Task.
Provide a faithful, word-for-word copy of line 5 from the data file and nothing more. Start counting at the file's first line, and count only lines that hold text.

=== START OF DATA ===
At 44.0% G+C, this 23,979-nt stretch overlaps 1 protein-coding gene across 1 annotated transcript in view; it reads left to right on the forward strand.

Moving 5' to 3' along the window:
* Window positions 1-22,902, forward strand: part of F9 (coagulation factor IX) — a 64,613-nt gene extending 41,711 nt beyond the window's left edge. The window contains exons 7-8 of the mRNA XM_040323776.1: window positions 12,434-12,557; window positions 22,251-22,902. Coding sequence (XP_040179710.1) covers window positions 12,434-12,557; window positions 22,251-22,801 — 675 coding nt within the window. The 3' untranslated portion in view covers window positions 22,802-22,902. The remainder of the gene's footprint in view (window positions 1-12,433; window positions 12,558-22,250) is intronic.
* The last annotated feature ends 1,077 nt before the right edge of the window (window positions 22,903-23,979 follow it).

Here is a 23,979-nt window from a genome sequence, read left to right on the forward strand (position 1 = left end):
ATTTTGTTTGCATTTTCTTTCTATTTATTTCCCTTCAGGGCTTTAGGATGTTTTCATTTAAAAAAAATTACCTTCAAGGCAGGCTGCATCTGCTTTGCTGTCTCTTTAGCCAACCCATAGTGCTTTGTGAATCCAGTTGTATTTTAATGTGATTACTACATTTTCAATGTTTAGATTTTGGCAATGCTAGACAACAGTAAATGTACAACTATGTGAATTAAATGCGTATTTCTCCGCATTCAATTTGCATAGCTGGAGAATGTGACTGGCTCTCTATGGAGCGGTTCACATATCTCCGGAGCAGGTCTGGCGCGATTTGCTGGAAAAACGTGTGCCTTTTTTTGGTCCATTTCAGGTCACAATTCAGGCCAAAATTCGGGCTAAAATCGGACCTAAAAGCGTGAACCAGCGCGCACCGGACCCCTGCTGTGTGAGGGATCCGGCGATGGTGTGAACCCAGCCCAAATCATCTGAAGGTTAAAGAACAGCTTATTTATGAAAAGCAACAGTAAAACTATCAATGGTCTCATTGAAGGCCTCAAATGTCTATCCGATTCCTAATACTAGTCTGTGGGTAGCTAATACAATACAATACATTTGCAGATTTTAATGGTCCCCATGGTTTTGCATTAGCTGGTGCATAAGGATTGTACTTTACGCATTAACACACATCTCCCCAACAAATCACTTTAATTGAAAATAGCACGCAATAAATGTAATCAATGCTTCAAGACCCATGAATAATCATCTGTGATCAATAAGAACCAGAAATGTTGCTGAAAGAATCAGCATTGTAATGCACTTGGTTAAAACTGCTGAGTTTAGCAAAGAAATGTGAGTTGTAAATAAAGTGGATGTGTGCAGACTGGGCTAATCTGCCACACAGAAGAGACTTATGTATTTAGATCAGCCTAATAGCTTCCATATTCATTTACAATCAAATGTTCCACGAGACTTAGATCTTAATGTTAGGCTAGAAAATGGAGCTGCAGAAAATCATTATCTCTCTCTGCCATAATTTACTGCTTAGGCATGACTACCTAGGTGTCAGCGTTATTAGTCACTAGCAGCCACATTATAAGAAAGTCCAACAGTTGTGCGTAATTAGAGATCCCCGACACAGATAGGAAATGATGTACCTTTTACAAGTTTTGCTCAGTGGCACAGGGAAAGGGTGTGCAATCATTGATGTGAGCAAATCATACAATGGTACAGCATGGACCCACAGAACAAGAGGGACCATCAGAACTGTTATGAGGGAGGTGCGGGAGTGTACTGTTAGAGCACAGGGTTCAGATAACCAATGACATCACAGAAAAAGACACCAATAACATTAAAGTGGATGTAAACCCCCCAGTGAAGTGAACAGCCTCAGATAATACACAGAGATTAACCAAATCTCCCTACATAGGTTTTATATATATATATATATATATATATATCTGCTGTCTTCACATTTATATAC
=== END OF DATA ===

Here is a 23,979-nt window from a genome sequence, read left to right on the forward strand (position 1 = left end):